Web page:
Mexico’s Congress approved a law Friday that would give the military a legal framework to act as police, despite unanimous objections from human rights groups.
President Enrique Pena Nieto is expected to sign the bill into law, after the Senate made changes to try to calm fears that army troops could be used to crack down on protests and local authorities would be free of pressure to improve their police. Pena Nieto’s Institutional Revolutionary Party had used its majority in the lower house to quickly approve the Senate’s changes.
The law lets the president to issue a decree allowing military deployments for one year to certain states where there are “threats to national security” and police aren’t able to cope with violence.
But the president could also grant unlimited extensions, allowing the military to become a permanent presence, as they have become in the particularly violent border state of Tamaulipas for more than a decade.
Rights groups in Mexico and abroad were quick to criticize the legislation, saying deployments could be endlessly renewed and local governments would have no need to train and recruit competent, honest law enforcement.
They said the bill was rammed through Congress without discussion and does not provide sufficient guarantees that soldiers would respect human rights of suspect, detainees or the general public.
“I don’t want my children to grow up in a militarized country,” said actor Diego Luna during a protest outside the Senate earlier this week.
While generally respected in Mexico, the army has been accused of executing and torturing suspects, and even the Mexican military has acknowledged that it is not trained or designed to do police work.
The bill approved Friday would allow soldiers to legally do what they have been doing ad hoc for at least a decade: conduct raids, man highway checkpoints, and pursue and detain suspects.
Even with the new law, the army cannot investigate crimes, and can only detain people they catch in middle of illegal actions. That encourages troops to make up pretexts for searches or arrests, and doesn’t help Mexico’s woeful record on investigation and prosecution of crimes.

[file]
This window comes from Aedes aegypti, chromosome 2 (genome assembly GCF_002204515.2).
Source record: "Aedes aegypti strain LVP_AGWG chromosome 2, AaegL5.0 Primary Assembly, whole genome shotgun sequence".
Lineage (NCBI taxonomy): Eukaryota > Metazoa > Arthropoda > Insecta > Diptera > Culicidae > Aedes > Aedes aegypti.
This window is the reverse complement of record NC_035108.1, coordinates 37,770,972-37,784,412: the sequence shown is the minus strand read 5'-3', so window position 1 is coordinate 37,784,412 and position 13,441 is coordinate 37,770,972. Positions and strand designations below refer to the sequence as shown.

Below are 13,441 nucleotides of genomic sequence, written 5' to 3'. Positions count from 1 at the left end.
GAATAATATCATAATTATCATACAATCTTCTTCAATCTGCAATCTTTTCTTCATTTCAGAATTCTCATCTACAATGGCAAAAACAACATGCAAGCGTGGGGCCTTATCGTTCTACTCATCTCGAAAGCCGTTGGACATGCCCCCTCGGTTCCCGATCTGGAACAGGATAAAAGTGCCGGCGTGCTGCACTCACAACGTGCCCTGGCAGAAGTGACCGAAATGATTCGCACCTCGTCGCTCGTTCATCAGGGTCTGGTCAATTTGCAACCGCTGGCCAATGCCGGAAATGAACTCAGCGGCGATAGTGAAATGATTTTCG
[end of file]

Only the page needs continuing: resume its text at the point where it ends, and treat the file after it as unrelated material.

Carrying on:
But the fact that Mexican cartels use grenades and grenade launchers, machine guns and bullet-proof vehicles, means they outgun most state and municipal police forces. And some police have been found to be actually working for drug cartels.
A group of U.N. human rights experts wrote in an open letter Thursday that the new law also broadly categorizes information about the military operations as national security issues, meaning they would be kept as state secrets.
The group said the law and does not provide adequate protection for human rights.
A rights group known as Security Without War said in a statement that the law could still be appealed to the Supreme Court on constitutional grounds. It expressed hope that opposition legislators will file such an appeal.
The law “does not contain controls and checks and balances to oversee the enormous military deployment it would encourage,” according to the group. “It elevates to the status of a law, a public safety strategy that has been shown to have failed over the last decade.”
Opposition members of the lower house later said they would file a Supreme Court appeal, claiming the law was unconstitutional and noting it had been rushed through Congress without enough time to debate it.
The Senate changes were aimed at easing concerns the army could be used to crack down on dissent. A previous version of the bill had only banned the military from intervening in “peaceful” protests, but the Senate version prevents them from interfering with political protests in general.
Senators also tacked on a requirement that states receiving military help must draw up a plan to improve corrupt or inefficient police forces within six months.
The army has maintained a policing role since 2006, when local forces were deemed too small, corrupt or out-gunned to fight cartels and soldiers were dispatched by former President Felipe Calderon.